For 24-year-old Jesus Aguirre, Christmas came two days early when Gov. Jerry Brown ordered the Orange County native freed after serving less than seven years of an original 35 years to life prison term.
Brown cited Aguirre’s rehabilitation, including performing good deeds while in custody and abandoning the Eastside Buena Park criminal street gang, as well as the public protest his outraged parents organized when the district attorney’s office charged the 16-year-old boy as an adult and sought maximum punishment for his role in an attempted murder.
“[Aguirre] dropped out of his gang and has devoted himself to self-improvement,” the governor declared in the Dec. 23 “Commutation of Sentence” order. “He has never been disciplined for any misconduct during his incarceration, and has stayed away from drugs, gangs and violence. He earned his GED and is currently taking college classes. He has participated in self-help programs, including Narcotics Anonymous and Alternatives to Violence, and he routinely receives exceptional ratings from his work supervisors.”
Brown added that one prison teacher reported that Aguirre “carries himself well, gets his work done, and is always willing to help his classmates; he has made great strides in his rehabilitation.”
Aguirre’s life officially collapsed in 2010 when he obeyed the orders of his older Eastside Buena Park Gang bosses to show up for the ambush and assault of a rival gangster who’d somehow offended their sensibilities. Though the victim was wounded from several shots, the murder attempt failed because of the weak ammunition used. Arriving police arrested Aguirre fleeing from the scene.
Detectives fooled the teenager by locking him in a jail cell that had been secretly wired, placing a fellow friendly gangster with him, anticipating they would yap about the crime and hitting gold when the suspect described more than the gang’s plan. Aguirre, who sported multiple gang tattoos, admitted to his pal that he’d been the person who’d handed the shooter the loaded weapon, thereby assuming penal code liability for all the acts committed by the would-be killer.
Superior Court Judge William Froeberg used the original sentencing hearing to note he was mandated by the state legislature to view a gang member committing a violent felony with severity and, with Aguirre’s family cursing and sobbing, issued a sentence of 35 years to life.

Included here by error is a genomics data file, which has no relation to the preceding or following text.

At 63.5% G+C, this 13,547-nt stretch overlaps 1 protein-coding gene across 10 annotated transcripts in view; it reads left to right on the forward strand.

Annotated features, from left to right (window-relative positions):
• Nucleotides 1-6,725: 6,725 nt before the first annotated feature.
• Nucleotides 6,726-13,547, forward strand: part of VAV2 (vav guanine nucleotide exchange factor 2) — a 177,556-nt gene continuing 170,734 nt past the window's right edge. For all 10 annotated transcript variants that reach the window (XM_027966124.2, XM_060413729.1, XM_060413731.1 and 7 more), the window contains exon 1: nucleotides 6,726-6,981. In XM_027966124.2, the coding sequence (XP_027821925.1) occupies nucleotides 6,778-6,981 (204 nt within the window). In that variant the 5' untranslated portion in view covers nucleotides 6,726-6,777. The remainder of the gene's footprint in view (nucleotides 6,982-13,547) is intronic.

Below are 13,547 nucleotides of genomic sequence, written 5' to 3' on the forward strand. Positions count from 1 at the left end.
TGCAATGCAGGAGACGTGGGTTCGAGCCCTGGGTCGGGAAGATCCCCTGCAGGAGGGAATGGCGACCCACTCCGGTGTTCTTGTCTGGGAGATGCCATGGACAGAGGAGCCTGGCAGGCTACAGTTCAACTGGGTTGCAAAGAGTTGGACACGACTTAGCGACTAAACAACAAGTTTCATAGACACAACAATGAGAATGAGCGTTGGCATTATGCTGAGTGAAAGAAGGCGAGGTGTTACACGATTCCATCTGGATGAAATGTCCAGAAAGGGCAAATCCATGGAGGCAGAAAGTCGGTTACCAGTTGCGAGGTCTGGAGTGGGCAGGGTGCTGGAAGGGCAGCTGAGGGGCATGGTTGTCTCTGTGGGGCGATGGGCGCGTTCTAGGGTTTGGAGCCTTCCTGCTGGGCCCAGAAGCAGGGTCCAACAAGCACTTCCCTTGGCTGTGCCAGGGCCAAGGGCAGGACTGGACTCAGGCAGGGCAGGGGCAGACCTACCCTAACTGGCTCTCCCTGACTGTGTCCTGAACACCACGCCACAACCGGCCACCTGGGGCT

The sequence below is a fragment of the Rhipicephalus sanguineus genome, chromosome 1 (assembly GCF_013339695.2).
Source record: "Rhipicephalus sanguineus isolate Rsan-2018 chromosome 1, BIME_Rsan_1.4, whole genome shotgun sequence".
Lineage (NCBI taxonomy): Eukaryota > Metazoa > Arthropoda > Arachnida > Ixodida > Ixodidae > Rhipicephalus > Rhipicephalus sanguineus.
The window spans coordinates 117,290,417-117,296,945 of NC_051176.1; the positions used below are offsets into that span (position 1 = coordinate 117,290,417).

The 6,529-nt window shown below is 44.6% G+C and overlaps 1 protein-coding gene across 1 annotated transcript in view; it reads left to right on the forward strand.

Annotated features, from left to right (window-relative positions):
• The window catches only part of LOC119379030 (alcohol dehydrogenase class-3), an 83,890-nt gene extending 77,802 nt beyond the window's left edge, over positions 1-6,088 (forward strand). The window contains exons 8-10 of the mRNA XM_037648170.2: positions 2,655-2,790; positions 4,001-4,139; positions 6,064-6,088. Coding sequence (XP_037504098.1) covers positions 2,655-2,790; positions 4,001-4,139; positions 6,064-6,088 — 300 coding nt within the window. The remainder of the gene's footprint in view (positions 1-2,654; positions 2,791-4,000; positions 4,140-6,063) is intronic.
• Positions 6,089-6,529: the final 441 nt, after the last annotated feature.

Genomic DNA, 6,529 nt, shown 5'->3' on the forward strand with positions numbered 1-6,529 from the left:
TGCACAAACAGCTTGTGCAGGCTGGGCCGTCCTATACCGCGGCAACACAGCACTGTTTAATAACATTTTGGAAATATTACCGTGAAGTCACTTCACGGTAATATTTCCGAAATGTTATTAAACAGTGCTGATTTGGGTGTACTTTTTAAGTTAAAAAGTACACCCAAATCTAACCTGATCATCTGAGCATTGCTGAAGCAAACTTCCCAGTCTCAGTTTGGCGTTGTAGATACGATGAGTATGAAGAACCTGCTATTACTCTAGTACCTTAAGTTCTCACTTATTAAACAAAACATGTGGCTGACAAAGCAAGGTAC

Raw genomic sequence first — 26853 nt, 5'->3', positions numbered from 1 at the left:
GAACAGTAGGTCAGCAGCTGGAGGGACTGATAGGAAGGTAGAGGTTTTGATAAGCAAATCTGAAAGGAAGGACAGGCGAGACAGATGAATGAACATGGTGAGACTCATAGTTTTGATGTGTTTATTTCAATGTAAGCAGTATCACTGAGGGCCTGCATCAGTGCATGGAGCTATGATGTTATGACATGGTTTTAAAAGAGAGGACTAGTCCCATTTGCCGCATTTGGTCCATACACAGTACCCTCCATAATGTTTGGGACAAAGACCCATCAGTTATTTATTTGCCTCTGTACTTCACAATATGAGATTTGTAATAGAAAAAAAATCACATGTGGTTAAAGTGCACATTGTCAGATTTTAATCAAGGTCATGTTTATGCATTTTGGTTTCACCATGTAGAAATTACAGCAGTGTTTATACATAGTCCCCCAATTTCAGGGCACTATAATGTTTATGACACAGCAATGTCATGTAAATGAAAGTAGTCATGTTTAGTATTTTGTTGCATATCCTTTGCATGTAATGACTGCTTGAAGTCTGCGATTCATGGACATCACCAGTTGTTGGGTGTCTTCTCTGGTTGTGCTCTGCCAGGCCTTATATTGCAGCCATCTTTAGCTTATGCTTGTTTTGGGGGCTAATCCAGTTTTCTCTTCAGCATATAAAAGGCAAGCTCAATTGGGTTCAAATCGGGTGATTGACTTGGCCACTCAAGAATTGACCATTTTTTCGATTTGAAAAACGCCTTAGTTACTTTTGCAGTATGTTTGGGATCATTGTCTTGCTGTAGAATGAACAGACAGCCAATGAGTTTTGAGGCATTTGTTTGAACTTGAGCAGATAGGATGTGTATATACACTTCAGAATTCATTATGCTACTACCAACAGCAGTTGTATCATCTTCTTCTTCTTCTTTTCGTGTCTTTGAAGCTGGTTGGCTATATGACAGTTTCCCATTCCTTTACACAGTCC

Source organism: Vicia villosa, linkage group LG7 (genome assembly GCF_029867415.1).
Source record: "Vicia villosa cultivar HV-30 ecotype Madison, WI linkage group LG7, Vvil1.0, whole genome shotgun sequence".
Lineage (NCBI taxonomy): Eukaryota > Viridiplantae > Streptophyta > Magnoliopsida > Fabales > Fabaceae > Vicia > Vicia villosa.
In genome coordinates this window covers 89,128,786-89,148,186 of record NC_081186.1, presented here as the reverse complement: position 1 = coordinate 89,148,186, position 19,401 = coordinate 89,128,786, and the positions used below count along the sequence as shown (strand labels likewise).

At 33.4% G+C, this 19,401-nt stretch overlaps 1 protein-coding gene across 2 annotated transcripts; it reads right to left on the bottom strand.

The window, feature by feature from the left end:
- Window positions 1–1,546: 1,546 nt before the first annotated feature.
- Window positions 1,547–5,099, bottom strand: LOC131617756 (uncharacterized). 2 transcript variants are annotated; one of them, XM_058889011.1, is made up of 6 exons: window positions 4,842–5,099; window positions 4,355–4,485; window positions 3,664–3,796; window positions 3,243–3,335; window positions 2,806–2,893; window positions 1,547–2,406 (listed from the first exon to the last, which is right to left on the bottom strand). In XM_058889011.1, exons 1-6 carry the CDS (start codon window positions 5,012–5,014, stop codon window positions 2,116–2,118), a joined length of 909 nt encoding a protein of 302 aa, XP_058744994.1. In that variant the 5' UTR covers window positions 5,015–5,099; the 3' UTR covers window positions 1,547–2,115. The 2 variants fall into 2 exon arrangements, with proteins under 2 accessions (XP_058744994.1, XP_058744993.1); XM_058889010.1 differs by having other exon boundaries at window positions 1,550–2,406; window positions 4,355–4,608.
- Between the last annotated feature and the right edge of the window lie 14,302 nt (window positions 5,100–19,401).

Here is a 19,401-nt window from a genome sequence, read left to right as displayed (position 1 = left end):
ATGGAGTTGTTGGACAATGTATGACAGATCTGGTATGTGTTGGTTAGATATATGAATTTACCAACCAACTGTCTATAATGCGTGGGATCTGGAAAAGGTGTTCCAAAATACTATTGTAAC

“It doesn’t give me any great pleasure to impose this sentence on this young man,” the judge stated. “Gang activity is a no-win activity. Society won’t tolerate it, and I won’t either.”
(During the hearing, I was the only journalist present and couldn’t help recall the 2006 case of Elizabeth Rothwell in Huntington Beach. Rothwell fatally stabbed an 18-year-old musician in the jugular vein without provocation during a party and then gloated obscenely. She received a 16-year prison term.)
The California Court of Appeal determined four years after the Aguirre-related shooting that the teenager was guilty, but had received ineffective legal counsel during the trial’s punishment stage.
At a new sentencing hearing, he received a punishment of 7 years for his role in the attempted murder and 10 years for a criminal street gang membership enhancement.
Aguirre has been most recently housed at Ironwood State Prison in Blythe.
R. Scott Moxley’s award-winning investigative journalism has touched nerves for two decades. An angry congressman threatened to break Moxley’s knee caps. A dirty sheriff promised his critical reporting was irrelevant and then landed in prison. The U.S. House of Representatives debated his work. Federal prosecutors credited his stories for the arrest of a doctor who sold fake medicine to dying patients. Moxley has won Journalist of the Year honors at the Los Angeles Press Club; been named Distinguished Journalist of the Year by the LA Society of Professional Journalists; and hailed by two New York Times Magazine writers for his “herculean job” exposing Southern California law enforcement corruption.